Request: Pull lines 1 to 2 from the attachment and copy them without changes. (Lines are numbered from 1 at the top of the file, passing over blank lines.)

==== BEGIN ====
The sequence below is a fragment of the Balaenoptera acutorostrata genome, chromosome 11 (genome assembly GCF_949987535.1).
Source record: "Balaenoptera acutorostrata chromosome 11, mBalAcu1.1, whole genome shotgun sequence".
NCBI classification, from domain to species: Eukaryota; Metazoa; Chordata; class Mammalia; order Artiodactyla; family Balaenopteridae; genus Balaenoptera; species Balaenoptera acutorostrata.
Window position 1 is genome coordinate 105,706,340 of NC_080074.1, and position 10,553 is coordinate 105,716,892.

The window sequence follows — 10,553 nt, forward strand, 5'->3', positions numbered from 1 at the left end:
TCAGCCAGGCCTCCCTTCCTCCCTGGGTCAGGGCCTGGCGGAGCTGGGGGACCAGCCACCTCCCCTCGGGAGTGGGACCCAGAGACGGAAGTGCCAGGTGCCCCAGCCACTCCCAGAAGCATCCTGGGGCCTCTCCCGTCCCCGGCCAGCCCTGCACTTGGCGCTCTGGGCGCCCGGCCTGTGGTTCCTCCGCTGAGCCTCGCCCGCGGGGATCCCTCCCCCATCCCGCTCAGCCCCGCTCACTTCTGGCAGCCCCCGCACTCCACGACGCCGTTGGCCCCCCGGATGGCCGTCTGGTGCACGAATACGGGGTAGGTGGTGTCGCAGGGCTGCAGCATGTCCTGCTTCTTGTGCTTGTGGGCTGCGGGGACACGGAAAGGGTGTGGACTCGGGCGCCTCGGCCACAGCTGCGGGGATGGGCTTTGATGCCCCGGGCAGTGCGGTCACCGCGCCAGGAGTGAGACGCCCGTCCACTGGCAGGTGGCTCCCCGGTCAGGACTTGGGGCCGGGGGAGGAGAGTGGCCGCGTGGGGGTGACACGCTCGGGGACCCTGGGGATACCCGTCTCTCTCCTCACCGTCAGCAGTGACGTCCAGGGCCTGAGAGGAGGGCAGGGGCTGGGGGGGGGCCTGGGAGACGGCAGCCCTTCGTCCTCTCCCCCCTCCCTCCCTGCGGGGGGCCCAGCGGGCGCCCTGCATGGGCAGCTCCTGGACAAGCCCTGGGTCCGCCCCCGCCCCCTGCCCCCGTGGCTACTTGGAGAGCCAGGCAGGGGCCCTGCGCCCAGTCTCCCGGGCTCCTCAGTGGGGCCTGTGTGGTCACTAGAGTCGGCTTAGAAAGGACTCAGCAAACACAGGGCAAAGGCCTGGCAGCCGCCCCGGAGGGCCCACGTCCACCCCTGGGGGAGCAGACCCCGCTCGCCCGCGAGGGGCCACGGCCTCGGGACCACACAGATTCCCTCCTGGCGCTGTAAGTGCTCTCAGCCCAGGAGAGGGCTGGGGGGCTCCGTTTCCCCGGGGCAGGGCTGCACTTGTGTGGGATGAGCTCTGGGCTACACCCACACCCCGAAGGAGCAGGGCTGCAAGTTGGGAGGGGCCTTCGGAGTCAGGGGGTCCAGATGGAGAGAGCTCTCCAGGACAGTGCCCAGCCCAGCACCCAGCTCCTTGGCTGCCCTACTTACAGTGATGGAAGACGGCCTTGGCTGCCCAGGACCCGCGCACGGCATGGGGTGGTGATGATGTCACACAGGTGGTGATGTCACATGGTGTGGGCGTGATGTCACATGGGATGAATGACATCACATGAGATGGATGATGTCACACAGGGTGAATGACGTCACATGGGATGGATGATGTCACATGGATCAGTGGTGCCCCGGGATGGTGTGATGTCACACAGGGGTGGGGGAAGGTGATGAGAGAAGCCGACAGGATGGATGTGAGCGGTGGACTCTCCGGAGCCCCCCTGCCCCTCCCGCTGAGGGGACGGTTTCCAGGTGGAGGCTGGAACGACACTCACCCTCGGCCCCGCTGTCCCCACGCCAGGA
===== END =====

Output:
The sequence below is a fragment of the Balaenoptera acutorostrata genome, chromosome 11 (genome assembly GCF_949987535.1).
Source record: "Balaenoptera acutorostrata chromosome 11, mBalAcu1.1, whole genome shotgun sequence".